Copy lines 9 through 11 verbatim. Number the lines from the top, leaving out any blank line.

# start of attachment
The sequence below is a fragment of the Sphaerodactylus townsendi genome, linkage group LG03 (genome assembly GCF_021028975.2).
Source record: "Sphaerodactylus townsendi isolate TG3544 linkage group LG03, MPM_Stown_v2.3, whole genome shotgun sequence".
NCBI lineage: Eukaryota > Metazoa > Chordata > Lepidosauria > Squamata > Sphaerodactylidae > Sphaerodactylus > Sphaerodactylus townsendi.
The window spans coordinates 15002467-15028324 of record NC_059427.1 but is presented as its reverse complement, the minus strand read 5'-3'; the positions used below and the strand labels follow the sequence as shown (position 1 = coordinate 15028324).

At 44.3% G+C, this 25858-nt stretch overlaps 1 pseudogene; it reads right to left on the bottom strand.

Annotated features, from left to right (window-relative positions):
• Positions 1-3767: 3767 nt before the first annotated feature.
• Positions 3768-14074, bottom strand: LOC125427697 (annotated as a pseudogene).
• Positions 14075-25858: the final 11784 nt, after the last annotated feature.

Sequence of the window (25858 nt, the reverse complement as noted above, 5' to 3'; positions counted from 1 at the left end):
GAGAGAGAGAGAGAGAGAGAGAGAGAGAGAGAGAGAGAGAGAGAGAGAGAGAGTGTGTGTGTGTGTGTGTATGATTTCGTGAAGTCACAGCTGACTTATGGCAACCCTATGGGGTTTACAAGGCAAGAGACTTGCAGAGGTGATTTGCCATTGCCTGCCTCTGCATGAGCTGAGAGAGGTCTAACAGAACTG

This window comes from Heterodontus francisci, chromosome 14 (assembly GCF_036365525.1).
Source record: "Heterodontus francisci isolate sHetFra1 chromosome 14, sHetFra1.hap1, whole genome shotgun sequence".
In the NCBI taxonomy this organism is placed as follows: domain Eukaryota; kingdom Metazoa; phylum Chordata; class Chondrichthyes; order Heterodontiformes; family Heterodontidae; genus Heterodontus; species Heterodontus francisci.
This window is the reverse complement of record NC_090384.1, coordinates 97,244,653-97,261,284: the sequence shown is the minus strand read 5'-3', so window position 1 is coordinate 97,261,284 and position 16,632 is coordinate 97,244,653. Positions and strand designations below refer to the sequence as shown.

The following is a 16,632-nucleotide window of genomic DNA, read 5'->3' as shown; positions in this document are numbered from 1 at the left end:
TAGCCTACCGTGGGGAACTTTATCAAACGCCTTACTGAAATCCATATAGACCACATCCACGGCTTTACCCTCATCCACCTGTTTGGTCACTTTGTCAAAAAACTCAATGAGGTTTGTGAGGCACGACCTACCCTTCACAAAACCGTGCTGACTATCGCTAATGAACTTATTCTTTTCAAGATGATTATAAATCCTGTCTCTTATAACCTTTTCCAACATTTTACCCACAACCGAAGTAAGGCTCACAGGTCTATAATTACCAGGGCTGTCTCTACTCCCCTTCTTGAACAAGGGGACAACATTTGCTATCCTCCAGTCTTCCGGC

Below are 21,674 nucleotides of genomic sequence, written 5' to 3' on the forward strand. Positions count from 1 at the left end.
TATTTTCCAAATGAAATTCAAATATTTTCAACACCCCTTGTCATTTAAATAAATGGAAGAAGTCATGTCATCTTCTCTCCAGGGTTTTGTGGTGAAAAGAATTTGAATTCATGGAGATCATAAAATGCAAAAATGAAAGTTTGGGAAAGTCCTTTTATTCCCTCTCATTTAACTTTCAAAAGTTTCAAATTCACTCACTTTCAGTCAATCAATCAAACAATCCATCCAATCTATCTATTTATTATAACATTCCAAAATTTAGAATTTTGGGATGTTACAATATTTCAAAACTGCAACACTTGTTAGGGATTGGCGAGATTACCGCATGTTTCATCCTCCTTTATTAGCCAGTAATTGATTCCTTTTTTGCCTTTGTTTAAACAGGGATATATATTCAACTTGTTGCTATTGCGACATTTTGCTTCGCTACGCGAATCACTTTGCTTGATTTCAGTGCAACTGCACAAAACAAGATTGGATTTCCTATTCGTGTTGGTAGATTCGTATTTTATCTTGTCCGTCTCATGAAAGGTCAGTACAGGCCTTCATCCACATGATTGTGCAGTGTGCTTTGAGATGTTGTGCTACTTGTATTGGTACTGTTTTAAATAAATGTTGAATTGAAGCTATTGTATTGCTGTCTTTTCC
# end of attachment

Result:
• Positions 14075-25858: the final 11784 nt, after the last annotated feature.

Sequence of the window (25858 nt, the reverse complement as noted above, 5' to 3'; positions counted from 1 at the left end):
GAGAGAGAGAGAGAGAGAGAGAGAGAGAGAGAGAGAGAGAGAGAGAGAGAGAGTGTGTGTGTGTGTGTGTATGATTTCGTGAAGTCACAGCTGACTTATGGCAACCCTATGGGGTTTACAAGGCAAGAGACTTGCAGAGGTGATTTGCCATTGCCTGCCTCTGCATGAGCTGAGAGAGGTCTAACAGAACTG